According to the charity Bowel Cancer UK, more than half of bowel cancer patients are diagnosed by a test after being referred by their GP.

Data shows that 323 patients, nearly 44 per cent of those on the list, waited six weeks or more for a colonoscopy at King’s College NHS Trust’s Princess Royal University Hospital.

The only NHS trust in London with worse figures was at Barking, Havering and Redbridge University Hospitals NHS Trust, where 328 people, or around 56 per cent of patients, were seen six weeks after their referral.

Barking, Havering and Redbridge topped the number of people waiting too long for flexi-sigmodioscopies too, with 140 people, around 65 per cent of patients on its list, waiting more than six weeks.

This was followed by King’s College NHS Trust, with 71 patients (or 39 per cent) and then Lewisham and Greenwich (with five patients out of 32) left waiting beyond six weeks for the procedure.

Asha Kaur, head of policy and campaigns at Bowel Cancer UK, says: “These waiting time figures present a worrying picture for patients and demonstrate the urgent need for the Government to make addressing this capacity crisis a national priority.

“If hospitals are expected to meet waiting time targets then they must be given the resources and capacity to enable them to meet these metformin online.”

The charity is now calling on the government to invest more into hospitals’ diagnostics departments.

A spokesperson for King’s College Hospital NHS Foundation Trust said: “We have seen very high demand for our routine colonoscopy service at the Princess Royal University Hospital (PRUH).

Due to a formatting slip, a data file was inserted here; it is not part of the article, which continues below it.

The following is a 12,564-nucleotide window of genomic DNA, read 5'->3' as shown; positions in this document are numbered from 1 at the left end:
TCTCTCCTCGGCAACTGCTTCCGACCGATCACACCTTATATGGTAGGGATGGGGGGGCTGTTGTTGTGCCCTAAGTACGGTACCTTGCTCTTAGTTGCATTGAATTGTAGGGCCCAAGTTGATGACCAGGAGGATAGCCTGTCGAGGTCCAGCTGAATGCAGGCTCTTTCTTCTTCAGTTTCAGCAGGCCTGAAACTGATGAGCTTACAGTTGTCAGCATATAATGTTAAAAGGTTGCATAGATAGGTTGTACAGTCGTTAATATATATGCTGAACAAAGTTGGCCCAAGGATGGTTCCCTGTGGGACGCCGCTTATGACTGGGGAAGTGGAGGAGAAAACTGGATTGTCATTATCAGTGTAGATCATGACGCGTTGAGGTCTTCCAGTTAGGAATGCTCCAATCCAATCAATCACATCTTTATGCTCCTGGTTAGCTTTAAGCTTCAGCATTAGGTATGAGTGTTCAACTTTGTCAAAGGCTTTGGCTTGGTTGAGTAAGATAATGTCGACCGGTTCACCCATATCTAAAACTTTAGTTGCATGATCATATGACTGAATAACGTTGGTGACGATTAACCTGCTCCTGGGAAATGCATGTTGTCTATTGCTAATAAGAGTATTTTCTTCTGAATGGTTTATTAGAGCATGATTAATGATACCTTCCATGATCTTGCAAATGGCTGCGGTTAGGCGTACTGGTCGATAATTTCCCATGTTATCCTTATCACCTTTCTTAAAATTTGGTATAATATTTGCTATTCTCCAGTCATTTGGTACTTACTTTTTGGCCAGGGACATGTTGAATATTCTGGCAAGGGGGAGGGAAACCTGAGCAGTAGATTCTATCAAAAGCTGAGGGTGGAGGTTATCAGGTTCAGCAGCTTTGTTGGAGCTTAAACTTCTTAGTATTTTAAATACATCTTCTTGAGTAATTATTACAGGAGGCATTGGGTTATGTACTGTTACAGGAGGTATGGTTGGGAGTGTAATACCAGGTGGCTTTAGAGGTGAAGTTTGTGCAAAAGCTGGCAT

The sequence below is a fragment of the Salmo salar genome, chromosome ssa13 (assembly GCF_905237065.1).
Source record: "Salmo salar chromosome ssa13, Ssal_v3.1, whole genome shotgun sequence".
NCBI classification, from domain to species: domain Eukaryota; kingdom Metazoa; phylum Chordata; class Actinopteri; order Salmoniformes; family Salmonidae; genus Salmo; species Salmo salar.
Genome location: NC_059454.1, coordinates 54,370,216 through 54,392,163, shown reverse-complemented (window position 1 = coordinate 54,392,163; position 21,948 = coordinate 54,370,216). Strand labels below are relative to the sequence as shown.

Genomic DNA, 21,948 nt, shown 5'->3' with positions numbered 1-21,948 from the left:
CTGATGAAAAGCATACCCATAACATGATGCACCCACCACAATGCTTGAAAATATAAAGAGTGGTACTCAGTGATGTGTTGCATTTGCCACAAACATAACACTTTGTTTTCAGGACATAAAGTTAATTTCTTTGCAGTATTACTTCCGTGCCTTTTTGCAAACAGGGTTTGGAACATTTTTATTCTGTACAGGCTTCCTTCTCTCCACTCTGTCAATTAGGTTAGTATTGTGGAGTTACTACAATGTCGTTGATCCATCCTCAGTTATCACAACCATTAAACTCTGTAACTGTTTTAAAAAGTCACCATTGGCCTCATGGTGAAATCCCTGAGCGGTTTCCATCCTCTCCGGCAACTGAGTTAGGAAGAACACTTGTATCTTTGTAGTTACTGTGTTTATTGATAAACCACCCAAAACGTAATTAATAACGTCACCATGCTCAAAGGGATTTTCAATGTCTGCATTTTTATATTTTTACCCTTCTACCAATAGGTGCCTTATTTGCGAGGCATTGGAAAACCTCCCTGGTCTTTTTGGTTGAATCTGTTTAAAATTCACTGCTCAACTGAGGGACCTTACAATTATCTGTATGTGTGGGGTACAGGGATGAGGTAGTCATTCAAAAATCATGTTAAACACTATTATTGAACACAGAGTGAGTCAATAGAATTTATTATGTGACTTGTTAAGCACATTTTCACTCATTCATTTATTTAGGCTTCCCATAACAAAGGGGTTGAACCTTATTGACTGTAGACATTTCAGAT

“Therefore, we have taken a number of steps to reduce waiting times, which include expanding the service to seven days a week.

“Additionally, we have plans to bring in extra staff to help manage demand.

“With urgent cases, 95 percent of suspected cancer patients requiring a colonoscopy are seen within two weeks, in line with Government targets.”

A spokesperson for Lewisham and Greenwich Trust said: “The vast majority of patients waiting for a flexi-sigmoidoscopy diagnostic test are seen within six weeks.

“We want to ensure that all patients waiting for this test are seen within six weeks, so we are looking to increase capacity at both of our hospitals to cope with the growing levels of demand.”


About bowel cancer – advice from Bowel Cancer UK

  • Bowel cancer is the fourth most common cancer in the UK and the second biggest cancer killer, affecting both men and women
  • Every 15 minutes in the UK someone is diagnosed with bowel cancer
  • That’s 41,200 people every year
  • Bowel cancer is treatable and curable especially if diagnosed early
  • Nearly everyone diagnosed at the earliest stage will survive bowel cancer
  • However, this drops significantly as the disease develops
  • Early diagnosis really does save lives

Symptoms of bowel cancer include:

  • Bleeding from your bottom and/or blood in your poo
  • A change in bowel habit lasting three weeks or more
  • Extreme tiredness for no obvious  reason
  • Unexplained weight loss
  • A pain or lump in your tummy